Retired now, but still swapping real estate, the Grays presently reside with their daughter Tami in Cascade, Montana, 40 miles south of the windy city of Great Falls. At one time they were anxiously looking forward to sharing some of these stories, happy and sad, with the "old friends." In fact, they were ready to pack their bags and attend the Kenai Community Reunion upon completion of this book. But time has a way of changing plans for us sometimes. For, with the completion of this story near at hand, Charlotte took one final trip and crossed over into God's Big Plan Up Yonder. She passed on in the wee hours of October 6, 1983, and left behind her a lot of people whose lives she touched along the way.
Gary Gray is a commercial fisherman who has bought and built on East Road out of Homer, Alaska. Arle, also a fisherman and construction worker, owns land and is building cabins at Anchor Point, Alaska. Neither of the boys are married.
Maryam was married to Harry House from Kenai, and together they had Christa and Ricky. Maryam and the kids are now living in Anchorage.
Karma married John Van Gelder and both are Alaska State Troopers in Palmer, Alaska - that is, when they're not home adoring their little Ian!
Sabia's husband, Sid Wieder, is a Tech Sergeant in the Air Force serving out of Malmstrom Air Force base in Great Falls, Montana. They and their three children, Jory, Savita and Jaison, live a hop, skip adn a jump around a mountain from the folks' place.
Tawna and husband, John Van Allen, are expecting their first child this fall (1983) in Abilene, Texas. And Tami is yet at home, "serving time" in the fifth grade of Cascade, Montana.
No longer is there a need for diapers in the bedroom, a roll of toilet paper in the middle of the kitchen table, or personal food loans from the pocket. Those are stories from bygone days as are the bar stories, the moose stories, rabbits, geese, goats and horse stories -- oh, and the loons calling from the lake.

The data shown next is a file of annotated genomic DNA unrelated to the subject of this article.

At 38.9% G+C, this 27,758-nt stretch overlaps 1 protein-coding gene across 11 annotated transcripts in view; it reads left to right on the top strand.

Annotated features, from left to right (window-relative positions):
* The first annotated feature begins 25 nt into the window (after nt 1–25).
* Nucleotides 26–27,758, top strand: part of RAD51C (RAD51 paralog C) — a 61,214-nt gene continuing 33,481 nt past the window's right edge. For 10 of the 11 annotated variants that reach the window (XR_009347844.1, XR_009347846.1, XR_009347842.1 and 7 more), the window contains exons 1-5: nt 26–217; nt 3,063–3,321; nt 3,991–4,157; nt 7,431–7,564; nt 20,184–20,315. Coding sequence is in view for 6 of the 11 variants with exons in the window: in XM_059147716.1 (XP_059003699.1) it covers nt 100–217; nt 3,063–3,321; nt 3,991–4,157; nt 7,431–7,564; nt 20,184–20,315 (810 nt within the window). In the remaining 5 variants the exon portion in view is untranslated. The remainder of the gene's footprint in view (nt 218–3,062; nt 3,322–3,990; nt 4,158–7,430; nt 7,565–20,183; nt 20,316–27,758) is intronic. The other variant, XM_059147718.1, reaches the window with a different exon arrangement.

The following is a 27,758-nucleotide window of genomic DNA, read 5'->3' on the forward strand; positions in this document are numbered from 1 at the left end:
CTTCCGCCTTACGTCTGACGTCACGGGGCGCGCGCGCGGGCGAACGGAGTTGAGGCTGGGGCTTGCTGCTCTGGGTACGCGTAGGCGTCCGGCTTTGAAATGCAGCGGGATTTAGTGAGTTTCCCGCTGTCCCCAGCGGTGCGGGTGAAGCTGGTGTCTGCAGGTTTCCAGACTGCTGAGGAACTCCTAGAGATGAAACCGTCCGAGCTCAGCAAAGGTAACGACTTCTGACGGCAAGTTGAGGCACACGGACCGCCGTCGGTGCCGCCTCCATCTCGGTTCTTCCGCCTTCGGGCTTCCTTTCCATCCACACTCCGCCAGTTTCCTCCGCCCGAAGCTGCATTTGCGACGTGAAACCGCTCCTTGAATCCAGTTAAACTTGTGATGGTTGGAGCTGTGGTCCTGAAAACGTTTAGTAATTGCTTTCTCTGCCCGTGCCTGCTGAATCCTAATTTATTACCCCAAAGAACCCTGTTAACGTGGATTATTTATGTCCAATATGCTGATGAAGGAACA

From Spokane to Kenai, from tent to house, from cellar to Quonset, from little to big, from childhood to adulthood, from courtship to grandparents, from life to death - yes, from Yesterday til Today, here has unfolded the legacy of Charlotte and Galen Gray.
Galen Gray surrounded by his children
(Photo credit: Once Upon the Kenai)
In the late 1970s Galen began driving rigs across country and investing money to supplement his income. When his wife became ill in the 1980s, they moved to Montana until she passed in 1983, and then he moved back to Alaska, this time living in the Matanuska Valley and delivering newspapers to an area 100 miles across.
When health issues threatened in the mid 1990s, Galen moved to Vashon Island, Washington to live with his daughter, Karma Gray VanGelder. With limited transportation services on the island, they started a private car-for-hire company and he became the driver. He remained on Vashon Island until his death in 2001.
(Photo credit: Glen Gray)